Home » Reluctant Mother’s Culinary Give-A-Damn Has Apparently Left The Building

Reluctant Mother’s Culinary Give-A-Damn Has Apparently Left The Building

Apathy. It’s what’s for dinner.

I don’t mind cooking but I’ve never LOVED it.  Over the years, I’ve become an acceptable cook.  However, if I’m rushed or busy, cooking is one thing that I’m willing to rapidly drop way down on my priority list.

What parent isn’t hurried and busy?

Couple this normally occurring chaos with an interesting fall bird migration heating up in our area and yeah, I’ve lost my give a damn again.

Chris gets home about 5 every evening.  And during the longer days of summer, we were able to eat dinner when he got home and then would rush out for some birding afterwards because there was plenty of light left.

The days are getting shorter.  So we’ve been trying to get out for some birding as close to when Chris arrives home from work as possible, saving dinner for 7:30 at night or so.

This doesn’t bother me.  And it actually seems to be working pretty well for Mac too.  I can get him a snack when he gets up from his nap and then he can have dinner about 3 hours later and go nearly straight to bed with an unquestionably full belly, thus far, eliminating that annoying thing he was doing where he might demand a substantial snack about 9:00 in the evening.

It does make for some hurried meal preparation.  While Mac naps, I prepare a snack for him and Chris plus the bulk of the dinner we plan to eat later in the evening.  I’ve always tried to plan weeknight meals that are healthful and quick to prepare/cook.  Unfortunately, in my rushed bird-crazed state, I’m clearly skimping on the details.

Take Monday night’s fish tacos for example. . .

Monday morning Mac and I had the extreme pleasure of sighting a wood duck (amongst other things) at the Patterson Park Boat Lake.  I’ve been unsuccessfully stalking a wood duck in that location since at least last April.  I wanted to make sure Chris got a good look at that bird after work if possible.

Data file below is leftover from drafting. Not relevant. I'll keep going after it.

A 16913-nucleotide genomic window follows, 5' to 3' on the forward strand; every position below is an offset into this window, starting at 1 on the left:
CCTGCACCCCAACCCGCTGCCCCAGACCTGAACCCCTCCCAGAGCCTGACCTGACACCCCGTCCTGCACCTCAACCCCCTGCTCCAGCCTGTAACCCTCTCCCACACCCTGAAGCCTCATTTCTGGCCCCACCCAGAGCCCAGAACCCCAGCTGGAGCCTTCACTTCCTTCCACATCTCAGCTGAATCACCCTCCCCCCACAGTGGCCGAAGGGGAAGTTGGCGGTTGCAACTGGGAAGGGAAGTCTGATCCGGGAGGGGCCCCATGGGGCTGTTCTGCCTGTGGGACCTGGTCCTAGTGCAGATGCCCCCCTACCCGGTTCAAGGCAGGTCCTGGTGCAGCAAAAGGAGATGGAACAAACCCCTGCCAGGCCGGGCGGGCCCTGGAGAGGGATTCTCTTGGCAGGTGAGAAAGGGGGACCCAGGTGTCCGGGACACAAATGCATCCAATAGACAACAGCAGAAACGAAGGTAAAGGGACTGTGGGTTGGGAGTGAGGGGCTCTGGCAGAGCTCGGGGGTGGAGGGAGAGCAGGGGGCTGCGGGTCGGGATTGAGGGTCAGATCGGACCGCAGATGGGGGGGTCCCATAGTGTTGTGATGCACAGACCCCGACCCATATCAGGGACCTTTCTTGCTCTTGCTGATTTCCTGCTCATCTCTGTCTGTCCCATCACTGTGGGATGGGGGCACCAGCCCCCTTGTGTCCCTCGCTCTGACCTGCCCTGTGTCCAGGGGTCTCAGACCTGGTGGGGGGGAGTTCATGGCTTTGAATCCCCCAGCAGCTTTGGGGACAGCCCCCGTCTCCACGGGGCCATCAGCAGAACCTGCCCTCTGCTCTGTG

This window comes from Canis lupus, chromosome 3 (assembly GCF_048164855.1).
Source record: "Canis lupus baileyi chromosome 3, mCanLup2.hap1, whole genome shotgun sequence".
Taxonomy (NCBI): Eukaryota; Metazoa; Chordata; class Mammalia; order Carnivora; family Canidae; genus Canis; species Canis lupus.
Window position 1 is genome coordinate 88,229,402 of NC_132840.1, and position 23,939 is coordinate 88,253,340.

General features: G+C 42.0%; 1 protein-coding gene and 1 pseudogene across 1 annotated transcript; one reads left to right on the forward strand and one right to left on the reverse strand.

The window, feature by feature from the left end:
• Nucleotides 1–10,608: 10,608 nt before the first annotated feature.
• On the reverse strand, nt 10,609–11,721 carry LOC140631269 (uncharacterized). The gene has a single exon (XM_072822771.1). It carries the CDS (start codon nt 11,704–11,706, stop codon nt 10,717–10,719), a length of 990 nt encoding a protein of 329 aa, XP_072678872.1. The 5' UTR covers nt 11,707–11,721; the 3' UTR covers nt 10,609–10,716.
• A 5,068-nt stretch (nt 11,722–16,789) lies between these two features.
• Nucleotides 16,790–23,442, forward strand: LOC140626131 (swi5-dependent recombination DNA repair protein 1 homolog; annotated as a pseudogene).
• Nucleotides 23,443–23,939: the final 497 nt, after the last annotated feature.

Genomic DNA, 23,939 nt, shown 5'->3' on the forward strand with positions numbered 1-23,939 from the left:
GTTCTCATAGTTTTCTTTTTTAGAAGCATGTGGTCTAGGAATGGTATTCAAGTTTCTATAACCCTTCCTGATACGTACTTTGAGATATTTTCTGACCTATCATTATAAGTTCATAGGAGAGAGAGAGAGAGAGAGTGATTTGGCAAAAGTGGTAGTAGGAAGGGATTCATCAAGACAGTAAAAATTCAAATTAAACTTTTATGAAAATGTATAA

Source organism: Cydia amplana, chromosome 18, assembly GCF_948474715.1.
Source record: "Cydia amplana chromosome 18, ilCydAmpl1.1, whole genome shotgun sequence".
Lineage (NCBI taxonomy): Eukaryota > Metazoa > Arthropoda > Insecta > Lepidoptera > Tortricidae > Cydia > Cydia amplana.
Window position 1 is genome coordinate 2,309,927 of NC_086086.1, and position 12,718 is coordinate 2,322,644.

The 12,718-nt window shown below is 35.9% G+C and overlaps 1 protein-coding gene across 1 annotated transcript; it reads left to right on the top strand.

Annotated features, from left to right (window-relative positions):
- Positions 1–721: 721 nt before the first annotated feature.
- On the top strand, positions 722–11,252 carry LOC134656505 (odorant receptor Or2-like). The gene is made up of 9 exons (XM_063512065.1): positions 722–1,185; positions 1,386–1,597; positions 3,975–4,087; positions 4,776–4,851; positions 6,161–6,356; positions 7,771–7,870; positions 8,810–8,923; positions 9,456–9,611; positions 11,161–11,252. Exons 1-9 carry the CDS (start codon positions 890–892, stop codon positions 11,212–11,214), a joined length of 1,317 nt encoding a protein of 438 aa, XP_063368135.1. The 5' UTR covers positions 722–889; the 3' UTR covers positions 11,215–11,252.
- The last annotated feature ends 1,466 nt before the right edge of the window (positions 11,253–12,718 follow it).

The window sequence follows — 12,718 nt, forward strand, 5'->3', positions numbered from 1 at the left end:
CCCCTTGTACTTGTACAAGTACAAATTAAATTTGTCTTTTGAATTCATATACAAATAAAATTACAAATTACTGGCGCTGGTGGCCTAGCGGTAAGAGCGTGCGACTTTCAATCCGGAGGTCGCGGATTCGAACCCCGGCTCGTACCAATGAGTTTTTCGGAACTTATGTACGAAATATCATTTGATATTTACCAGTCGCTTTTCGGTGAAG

So I did as much prep as I could during Mac’s nap.  I got the stroller ready, the dogs’ food and meds ready, I prepared a snack, and prepped dinner.

In terms of prepping dinner, I cooked some brown rice and mixed in some corn and black bean salsa and just set it aside in a covered dish.  I placed the tortillas in the foil to heat later.  I set the table, chopped cilantro, rinsed and tore the lettuce, moved the sour cream and salsa to the front of the fridge.  I also grated some cheese and put aside the baking pan for the fish.

Things were going along well and we bagged our Wood Duck.  We arrived home about 6:50 and Chris promptly took off for his run while I pre-heated the oven.

And here’s where the wheels predictably fall off the damned dinner cart. . .

Mac is obsessed with the oven so I have to drag him to the basement and put him in his pack and play until I jam the fish in there.  I had previously thawed some haddock or whatever mild white fish Chris procured from the grocer this week.

While Mac protested in the basement, I hurriedly sprayed a baking sheet with olive oil, freed the fish from its shrink wrapped packaging and jammed it in the oven as fast as I possibly could.

I fetch Mac from the basement, throw everything else on the table, make sure we have serving spoons and set about making Mac a cheese quesadilla.

I need to check the fish so I wait until Mac is halfway across the house with his back turned engrossed with some piece of filth on the floor to sneak a look in the oven.  Most people would just peek through the window. . .our oven door window is so shamefully dirty you can’t see through it.

Decide the fish needs flipped.  Take a huge risk and fully open the door pull out the tray and flip the fish.  Throw in the tortillas.